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Artem Savchenko
Businessman, social entrepreneur, cultural event manager, psychotherapist

Kharkiv — Yablunytsya — Ivano-Frankivsk — Lviv — Kyiv

I love Kharkiv and had no intention to move anywhere. Back in the day, I spent five years in Kyiv, where I had a lucrative job and an apartment of my own. But at some point, I realized that I loved my native city too much, so I returned.

I didn't prepare for the war, apart from the fact that the fuel tank in the car was full. I didn't believe it would happen. I thought that there could be an escalation in the regions that were already at war, but I'd never imagined that war would come to Kharkiv.

My friends and I were planning a big festival and negotiating with partners right before it all started. In addition to that in August 2021, I signed an agreement with the developer on purchasing an apartment, which was supposed to be ready in a year. I paid half of the price and continued to pay the rest each month. I kept on doing that even in the first few months of the war until it became clear that I would see neither a new house nor a refund.

On February 23, I had a therapy group session where we talked about the fear of war, and we agreed that we should think positively and believe that nothing bad would happen. But I remember well how on returning home after the session it struck me that there were no parked cars outside, even though there were usually plenty of them parked near the building.

My girlfriend, Anya, and I had plane tickets for February 24 from Kyiv to Copenhagen at 7 pm. Thus, on the 23rd we packed two small suitcases for a three-day trip and went to bed. At five in the morning, we woke up to explosions. I checked the news channels and saw a big headline that read, "War!" I couldn't believe it. It was a real shock.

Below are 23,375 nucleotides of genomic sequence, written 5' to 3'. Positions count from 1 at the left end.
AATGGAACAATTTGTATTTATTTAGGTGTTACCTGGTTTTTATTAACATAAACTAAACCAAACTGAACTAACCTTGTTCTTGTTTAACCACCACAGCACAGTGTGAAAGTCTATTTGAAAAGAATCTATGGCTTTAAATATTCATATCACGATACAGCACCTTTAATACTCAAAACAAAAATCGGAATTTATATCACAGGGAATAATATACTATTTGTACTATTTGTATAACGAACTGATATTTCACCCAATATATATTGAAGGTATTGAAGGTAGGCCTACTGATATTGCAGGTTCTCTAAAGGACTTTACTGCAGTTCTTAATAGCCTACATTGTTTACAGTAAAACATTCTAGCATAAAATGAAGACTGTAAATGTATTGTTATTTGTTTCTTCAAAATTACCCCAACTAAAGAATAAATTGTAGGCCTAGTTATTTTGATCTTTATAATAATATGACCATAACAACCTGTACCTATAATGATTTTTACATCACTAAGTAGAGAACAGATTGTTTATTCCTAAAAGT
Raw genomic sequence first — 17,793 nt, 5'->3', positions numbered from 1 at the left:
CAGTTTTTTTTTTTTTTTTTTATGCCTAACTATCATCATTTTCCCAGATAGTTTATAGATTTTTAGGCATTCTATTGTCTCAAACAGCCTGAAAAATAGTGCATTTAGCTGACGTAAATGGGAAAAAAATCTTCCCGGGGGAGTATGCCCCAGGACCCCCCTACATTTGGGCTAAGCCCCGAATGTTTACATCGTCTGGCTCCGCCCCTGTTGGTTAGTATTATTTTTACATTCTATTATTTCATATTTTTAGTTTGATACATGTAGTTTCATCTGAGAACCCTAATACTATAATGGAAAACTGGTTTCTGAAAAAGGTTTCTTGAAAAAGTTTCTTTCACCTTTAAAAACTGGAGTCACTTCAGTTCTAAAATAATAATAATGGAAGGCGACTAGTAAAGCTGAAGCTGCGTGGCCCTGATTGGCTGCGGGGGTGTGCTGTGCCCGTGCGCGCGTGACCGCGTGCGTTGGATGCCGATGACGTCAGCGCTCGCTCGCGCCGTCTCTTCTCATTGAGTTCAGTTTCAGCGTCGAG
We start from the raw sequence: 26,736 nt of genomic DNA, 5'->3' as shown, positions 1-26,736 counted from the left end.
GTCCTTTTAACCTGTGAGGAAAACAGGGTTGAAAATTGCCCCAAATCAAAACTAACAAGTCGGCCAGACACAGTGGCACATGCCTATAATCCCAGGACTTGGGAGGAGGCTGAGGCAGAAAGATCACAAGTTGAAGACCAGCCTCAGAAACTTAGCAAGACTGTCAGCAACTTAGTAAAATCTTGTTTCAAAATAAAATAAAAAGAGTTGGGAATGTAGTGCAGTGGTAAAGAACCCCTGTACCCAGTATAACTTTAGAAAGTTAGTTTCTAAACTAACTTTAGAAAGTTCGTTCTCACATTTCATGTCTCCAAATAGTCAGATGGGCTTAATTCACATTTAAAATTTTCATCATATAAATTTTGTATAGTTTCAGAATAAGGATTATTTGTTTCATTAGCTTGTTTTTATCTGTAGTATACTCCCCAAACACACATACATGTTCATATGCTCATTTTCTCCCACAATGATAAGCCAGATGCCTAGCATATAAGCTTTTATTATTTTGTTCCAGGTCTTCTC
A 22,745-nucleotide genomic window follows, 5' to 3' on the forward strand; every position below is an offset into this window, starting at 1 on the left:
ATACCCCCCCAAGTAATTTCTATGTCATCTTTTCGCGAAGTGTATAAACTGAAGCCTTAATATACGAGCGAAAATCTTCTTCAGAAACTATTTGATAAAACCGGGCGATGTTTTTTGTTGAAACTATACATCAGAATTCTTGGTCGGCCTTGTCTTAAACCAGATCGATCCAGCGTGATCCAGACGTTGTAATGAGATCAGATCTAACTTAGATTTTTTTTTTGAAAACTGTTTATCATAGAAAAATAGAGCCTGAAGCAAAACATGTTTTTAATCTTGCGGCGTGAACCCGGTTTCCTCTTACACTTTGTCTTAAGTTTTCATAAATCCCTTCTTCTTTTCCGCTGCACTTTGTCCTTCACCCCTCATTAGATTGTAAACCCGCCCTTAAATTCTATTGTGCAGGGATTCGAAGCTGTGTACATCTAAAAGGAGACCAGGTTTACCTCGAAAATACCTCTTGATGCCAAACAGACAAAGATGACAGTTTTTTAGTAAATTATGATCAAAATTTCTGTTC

My girlfriend's mom served in the ATO, so she was well versed in military affairs. She warned us about a possible threat, constantly reminding us to keep the tank full and, in case of danger, to go to her place in western Ukraine, where she had recently moved.

We left as early as six in the morning. We only took the things we packed for the Copenhagen trip. We were still hoping for the best, so we thought we were leaving Kharkiv for a week or two.

Our first stop was in Kyiv, where we had to pick up some of our relatives' stuff. As we got out of the entrance, we saw fighter jets circling over the building. Kyiv was being bombed at that time; there were air battles. Everywhere was so loud. We doubted what to do next: leave the city or run to the basement. We simply froze. Suddenly, there was that old man walking by and exclaiming: "Guys, you've gotta get out of here!" We thought of that as a sign quickly got in the car and drove away.

There was a lot of traffic everywhere. I remember standing for more than six hours at the bridge behind Bila Tserkva. A few hours after we crossed it, the Ukrainian armed forces blew it up to detain the Russians.

It was already my second day of driving without any sleep. I started hallucinating about rockets, so we decided to stop for at least 30 minutes or an hour to get some rest. It was in the morning, at about 4 a.m., 150 kilometers away from Ivano-Frankivsk. There were cars parked everywhere along the road: drivers stopped to get some sleep at every spot that looked more or less safe. We stopped right on the highway, behind a truck. Although it was cold and uncomfortable, I zoned out in a second. Then I woke up just as quickly, terrified that someone might steal our fuel canister while we were asleep.

As we drove on, it hit me hard: I realized that I didn't want war, I didn't want any of that at all. That was a real panic attack. I rushed to the bathroom of the nearest filling station to rinse my face and come to my senses.